BALTIMORE (WJZ) — The historic flash floods that claimed two lives and devastated Ellicott City also left behind a glut of debris in parts of Baltimore.

The flooding swept trash, trees and other objects down some city streets and into the Jones Falls. There’s so much of it that it could take several days to clean up.

The July 30 flooding brought carried away vehicles, stacking them on top of one another like building blocks, and swamped businesses in the Woodberry neighborhood.

“Eight to twelve feet of standing water and flooding. That’s more than what you may see at some pools or beaches,” said Baltimore City Fire Department spokesman Samuel Johnson.

RELATED: Woodberry Businesses Reeling From Flash Floods

Floodwaters burst into local businesses, including Nepenthe Homebrew.

“You can see water came through the wall here, took the shelves down,” said owner Brian Arnold.

From shopping carts to dumpsters, the tide washed a whole lot of debris right into the Jones Falls. City officials said a drift-catcher stopped a lot of debris from floating further downstream.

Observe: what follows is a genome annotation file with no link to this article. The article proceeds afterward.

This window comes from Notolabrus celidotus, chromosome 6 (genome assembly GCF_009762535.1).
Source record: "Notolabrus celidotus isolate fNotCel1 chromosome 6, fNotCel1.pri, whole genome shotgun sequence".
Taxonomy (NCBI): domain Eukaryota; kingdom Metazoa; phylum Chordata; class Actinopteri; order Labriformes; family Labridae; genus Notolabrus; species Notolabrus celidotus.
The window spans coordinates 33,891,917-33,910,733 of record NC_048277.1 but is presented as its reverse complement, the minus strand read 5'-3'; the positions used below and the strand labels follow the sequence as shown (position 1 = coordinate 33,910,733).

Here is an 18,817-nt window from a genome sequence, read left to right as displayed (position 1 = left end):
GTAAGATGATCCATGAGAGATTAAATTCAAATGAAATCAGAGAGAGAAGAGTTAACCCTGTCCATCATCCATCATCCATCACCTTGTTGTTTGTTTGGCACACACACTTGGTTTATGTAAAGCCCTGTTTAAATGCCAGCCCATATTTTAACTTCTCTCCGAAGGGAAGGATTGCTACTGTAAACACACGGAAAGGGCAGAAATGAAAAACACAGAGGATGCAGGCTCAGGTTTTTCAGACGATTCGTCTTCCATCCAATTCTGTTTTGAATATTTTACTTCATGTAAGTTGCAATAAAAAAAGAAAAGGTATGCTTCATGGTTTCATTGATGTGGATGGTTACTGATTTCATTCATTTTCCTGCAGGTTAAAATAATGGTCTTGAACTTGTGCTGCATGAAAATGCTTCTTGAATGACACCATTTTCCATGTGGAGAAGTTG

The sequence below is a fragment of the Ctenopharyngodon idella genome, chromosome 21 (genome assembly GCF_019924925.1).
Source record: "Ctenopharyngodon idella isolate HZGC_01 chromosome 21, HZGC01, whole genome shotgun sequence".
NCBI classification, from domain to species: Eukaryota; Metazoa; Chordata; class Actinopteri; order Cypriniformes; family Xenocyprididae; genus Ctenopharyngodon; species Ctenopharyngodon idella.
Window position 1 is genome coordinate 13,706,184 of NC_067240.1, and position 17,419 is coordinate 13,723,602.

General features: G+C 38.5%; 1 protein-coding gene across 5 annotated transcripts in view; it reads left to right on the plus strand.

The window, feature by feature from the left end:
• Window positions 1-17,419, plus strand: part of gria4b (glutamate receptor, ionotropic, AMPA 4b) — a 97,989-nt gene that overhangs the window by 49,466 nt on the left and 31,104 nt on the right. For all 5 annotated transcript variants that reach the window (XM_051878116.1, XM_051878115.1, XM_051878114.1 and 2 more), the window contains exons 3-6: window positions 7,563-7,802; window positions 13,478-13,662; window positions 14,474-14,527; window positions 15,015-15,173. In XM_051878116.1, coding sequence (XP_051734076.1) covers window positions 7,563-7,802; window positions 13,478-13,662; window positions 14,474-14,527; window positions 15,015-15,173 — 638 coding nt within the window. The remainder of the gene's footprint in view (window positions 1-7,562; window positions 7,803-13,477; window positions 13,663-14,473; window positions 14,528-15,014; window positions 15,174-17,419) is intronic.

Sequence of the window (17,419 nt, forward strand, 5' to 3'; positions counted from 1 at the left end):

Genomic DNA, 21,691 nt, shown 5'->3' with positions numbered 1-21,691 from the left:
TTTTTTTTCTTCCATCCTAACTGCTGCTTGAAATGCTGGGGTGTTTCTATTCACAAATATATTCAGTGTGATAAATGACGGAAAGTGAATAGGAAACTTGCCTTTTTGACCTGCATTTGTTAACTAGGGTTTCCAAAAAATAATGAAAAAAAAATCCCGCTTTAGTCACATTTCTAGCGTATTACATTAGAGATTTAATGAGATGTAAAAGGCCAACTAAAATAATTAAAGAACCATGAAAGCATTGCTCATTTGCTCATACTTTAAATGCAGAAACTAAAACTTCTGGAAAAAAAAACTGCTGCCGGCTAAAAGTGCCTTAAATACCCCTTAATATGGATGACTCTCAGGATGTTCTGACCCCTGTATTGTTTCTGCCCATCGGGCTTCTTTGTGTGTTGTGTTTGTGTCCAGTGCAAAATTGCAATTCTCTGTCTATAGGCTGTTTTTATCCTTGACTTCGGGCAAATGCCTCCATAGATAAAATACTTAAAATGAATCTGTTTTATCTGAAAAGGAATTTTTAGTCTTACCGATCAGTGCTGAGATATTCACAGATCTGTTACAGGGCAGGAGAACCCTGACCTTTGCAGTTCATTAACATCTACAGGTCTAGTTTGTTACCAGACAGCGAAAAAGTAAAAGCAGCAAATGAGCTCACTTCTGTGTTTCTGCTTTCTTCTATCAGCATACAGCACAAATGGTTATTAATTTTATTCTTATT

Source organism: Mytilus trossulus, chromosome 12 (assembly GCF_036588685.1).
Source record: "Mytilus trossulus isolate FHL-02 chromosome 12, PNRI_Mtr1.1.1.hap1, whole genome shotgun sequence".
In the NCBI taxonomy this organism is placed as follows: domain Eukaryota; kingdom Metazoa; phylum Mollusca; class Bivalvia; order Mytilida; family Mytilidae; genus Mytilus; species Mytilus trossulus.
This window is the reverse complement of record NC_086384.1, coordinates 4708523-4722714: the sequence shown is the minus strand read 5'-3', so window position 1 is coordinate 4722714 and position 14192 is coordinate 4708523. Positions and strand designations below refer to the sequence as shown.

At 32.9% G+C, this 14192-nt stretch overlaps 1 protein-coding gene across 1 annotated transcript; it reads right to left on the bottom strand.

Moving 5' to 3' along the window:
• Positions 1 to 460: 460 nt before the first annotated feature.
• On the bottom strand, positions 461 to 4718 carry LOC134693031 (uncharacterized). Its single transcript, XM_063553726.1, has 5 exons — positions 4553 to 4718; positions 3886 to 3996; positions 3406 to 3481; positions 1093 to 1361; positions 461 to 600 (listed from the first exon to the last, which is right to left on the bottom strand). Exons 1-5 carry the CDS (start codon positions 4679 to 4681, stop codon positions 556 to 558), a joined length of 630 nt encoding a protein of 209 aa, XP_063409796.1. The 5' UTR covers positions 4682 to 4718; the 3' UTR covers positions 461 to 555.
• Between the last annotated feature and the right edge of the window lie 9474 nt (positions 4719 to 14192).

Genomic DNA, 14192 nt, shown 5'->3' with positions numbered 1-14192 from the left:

The stream that runs beneath the expressway that shares its name is still littered more than two weeks after the storm. City maintenance crews have been trudging through knee-deep water to clean it all up, using heavy-duty cranes to fish out entire trees.

To help with the cleanup effort, a two-mile stretch on Falls Road is expected to be closed for about a week. That means drivers will have to steer clear of Falls Road between Clipper Mill Road and the 29th Street bridge.

Along with the traffic detour, debris removal will cost the city about $170,000.

Still, those who live and work in the community told WJZ they know the storm’s toll could have been much worse.

“We still have a building,” said Arnold. “We have a place to put things up and nobody was hurt.”


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